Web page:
Anyway, the new Kangoo Z.E. is still far better then the previous version, so perhaps we should not be too critical. Renault promises the “ZE 33” will be available on the European market from mid-2017.

Read more: Inside EVs via Fuel Included news

Milton Keynes pushes ahead with Go Ultra Low City programme

Electric Vehicle consultancy, Zero Carbon Futures, has been appointed as project manager to Milton Keynes Council to support the delivery of their Go Ultra Low City programme.

The appointment follows the announcement last year that Milton Keynes has been awarded £9 million from the Office for Low Emission Vehicles’ Go Ultra Low City Scheme. The funding is to support the city to become a showcase of what can be done to encourage the uptake of Ultra Low Emission Vehicles.

Following a competitive tender process, Zero Carbon Futures has been commissioned to oversee the project’s key strands including the EV Experience Centre, EV charge point infrastructure and innovation as well as work on the Highways to support the programme.

Brian Matthews, Head of Transport Innovation, at Milton Keynes Council, said:

“We had a number of exceptionally strong tender submissions for the project management contract however Zero Carbon Futures’ expertise and knowledge of the industry really stood out. The company will be a critical friend for the project throughout its five years.”

Zero Carbon Futures has been involved in a number of high profile electric vehicle projects such as the Rapid Charge Network, Plugged in Places and My Electric Avenue and has overseen the development of charge point networks across the UK including at motorway service stations. The company has also developed a number of electric vehicle marketing and promotional campaigns to encourage residents and businesses to consider making the switch to electric.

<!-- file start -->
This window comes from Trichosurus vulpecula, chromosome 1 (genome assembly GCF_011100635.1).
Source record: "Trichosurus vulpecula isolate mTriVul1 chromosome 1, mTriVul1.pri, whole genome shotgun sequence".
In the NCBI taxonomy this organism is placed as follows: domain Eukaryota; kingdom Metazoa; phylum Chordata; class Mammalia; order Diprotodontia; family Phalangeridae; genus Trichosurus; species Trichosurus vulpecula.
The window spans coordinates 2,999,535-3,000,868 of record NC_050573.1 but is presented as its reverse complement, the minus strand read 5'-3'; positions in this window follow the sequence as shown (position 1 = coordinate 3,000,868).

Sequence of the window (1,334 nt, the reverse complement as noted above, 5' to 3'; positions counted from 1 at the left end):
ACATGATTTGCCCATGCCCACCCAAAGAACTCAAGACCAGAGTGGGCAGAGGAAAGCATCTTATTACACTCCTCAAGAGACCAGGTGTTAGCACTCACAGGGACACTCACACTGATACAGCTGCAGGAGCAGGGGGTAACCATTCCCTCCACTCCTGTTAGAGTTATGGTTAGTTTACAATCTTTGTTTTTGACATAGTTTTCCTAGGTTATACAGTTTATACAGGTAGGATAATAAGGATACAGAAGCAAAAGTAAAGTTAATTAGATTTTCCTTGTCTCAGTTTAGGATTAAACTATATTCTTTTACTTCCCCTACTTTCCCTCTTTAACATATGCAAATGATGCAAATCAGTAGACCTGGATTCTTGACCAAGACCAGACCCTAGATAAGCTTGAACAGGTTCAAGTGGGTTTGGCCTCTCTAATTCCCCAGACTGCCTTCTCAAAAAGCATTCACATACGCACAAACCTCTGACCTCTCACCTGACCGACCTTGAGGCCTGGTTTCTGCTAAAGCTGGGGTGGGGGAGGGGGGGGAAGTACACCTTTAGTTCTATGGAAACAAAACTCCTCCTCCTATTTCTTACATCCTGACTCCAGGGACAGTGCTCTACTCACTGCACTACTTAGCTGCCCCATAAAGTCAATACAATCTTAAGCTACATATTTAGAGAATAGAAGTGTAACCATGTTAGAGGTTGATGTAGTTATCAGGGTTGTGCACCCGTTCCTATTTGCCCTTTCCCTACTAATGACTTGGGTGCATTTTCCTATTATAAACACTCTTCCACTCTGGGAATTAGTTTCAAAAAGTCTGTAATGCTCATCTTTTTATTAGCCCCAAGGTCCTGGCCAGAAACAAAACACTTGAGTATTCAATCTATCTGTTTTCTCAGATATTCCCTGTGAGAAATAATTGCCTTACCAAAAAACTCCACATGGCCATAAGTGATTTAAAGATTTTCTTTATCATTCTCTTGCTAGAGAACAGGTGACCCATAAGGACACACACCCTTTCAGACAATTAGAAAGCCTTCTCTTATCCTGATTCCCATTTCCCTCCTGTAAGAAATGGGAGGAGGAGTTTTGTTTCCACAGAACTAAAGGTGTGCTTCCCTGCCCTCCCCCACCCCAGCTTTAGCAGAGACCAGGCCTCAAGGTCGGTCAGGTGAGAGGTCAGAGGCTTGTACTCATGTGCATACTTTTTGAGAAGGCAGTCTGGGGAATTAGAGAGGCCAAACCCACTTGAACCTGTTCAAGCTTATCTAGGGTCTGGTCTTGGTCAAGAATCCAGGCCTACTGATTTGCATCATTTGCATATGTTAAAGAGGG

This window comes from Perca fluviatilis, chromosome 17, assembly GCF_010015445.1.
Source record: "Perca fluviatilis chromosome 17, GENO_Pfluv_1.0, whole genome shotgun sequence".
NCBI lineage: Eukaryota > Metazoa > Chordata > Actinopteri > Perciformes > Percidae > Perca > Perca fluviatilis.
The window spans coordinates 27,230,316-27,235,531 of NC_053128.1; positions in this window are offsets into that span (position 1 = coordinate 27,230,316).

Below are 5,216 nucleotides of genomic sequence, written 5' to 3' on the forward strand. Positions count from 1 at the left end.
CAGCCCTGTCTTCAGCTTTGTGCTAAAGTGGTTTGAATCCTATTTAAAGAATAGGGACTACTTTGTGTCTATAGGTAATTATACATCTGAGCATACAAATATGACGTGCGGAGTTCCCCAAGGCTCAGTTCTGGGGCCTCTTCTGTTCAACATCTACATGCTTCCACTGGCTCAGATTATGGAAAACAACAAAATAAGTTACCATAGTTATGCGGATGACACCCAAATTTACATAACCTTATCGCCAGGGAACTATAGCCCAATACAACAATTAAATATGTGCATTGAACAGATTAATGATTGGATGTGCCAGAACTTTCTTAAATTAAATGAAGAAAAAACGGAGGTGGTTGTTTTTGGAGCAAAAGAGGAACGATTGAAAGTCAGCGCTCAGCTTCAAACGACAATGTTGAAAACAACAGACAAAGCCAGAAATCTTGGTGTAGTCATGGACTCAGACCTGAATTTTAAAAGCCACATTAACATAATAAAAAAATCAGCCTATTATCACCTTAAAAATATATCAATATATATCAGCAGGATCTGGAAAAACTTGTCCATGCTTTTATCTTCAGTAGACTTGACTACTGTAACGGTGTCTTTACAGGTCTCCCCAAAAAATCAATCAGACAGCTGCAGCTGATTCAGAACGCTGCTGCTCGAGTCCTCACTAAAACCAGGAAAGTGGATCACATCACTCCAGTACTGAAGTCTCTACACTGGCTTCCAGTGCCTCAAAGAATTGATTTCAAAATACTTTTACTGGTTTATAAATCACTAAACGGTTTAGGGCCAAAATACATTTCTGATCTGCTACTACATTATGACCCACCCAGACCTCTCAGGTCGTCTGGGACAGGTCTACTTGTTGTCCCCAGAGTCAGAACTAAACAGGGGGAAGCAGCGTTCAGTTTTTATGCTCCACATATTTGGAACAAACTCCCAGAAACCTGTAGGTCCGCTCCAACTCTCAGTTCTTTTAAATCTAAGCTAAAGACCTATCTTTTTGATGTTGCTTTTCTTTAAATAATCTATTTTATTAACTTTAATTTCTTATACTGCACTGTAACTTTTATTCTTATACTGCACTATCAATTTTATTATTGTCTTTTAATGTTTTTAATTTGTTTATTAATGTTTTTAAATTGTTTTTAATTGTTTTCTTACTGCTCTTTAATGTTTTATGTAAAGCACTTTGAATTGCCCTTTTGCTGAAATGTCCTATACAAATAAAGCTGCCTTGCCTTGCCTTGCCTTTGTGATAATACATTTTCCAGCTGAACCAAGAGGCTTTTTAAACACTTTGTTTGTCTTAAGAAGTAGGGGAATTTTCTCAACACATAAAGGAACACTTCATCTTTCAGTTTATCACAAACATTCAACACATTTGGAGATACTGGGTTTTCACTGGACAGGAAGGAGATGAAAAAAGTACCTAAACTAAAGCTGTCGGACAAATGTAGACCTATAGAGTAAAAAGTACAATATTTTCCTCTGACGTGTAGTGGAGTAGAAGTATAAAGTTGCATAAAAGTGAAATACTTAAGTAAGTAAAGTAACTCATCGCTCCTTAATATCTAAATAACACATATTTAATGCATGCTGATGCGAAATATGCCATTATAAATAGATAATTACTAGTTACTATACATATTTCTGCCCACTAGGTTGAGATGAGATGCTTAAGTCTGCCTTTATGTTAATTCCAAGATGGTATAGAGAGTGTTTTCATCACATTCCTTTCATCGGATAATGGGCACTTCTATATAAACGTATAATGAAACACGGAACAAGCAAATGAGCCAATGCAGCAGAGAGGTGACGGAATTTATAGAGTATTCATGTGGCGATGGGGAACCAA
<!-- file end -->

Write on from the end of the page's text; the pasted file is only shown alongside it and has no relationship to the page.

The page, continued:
Dr Colin Herron, Managing Director at Zero Carbon Futures, said:

“Milton Keynes put forward an exceptionally strong bid to become a Go Ultra Low City and we are delighted to be working with the Council to support its delivery. This is a significant programme which will make a demonstrable difference to electric vehicle uptake in the City and we hope that our expertise will provide real added value to the Council.”

Read more: Zero Carbon Futures via Fuel Included news

Staying at Center Parks with a Renault ZOE EV

In the summer we spent the bank holiday weekend at Center Parks Longleat Forest with family. We travelled there and back in the ZOE.

Naturally I hoped to charge while there but it turned out to be problematic. It seemed pretty clear that CenterParks was not setup for EV charging. Initially we were offered the use of a 13A socket in a shed in a far corner of one of the main car parks.

CenterParcs EV Charging Point in a Car Park Equipment Shed (Image: T. Larkum)
CenterParcs EV Charging Point in a Car Park Equipment Shed (Image: T. Larkum)

I plugged in and charging started fine. However, I was a bit sceptical and went back after a few hours to find that the charging had stopped, seemingly a circuit breaker had triggered. I restarted the charge, but disappointingly, I returned after a few hours to check on it to see that it had failed again.

CenterParcs EV Charging Point: the 13A socket above the bicycle (Image: T. Larkum)
CenterParcs EV Charging Point: the 13A socket above the bicycle (Image: T. Larkum)

I reported this and that night I was allowed to charge at the external sockets by the main entrance (next to the in and out barriers). However, the same thing happened and I gave up at that point. Instead we charged on our way home. So, overall, we were not too impressed with CenterParks’ provisions for EV charging (though apparently the provision of charge points has improved since).

CenterParcs' All-Electric Renault Kangoo ZE Van (Image: T. Larkum)
CenterParcs’ All-Electric Renault Kangoo ZE Van (Image: T. Larkum)

On the plus side, we did see that Center Parks were making use of all-electric Kangoo ZE vans for work around the park. And we did enjoy our time there, even if it was a bit pricey.

Source: Fuel Included Blog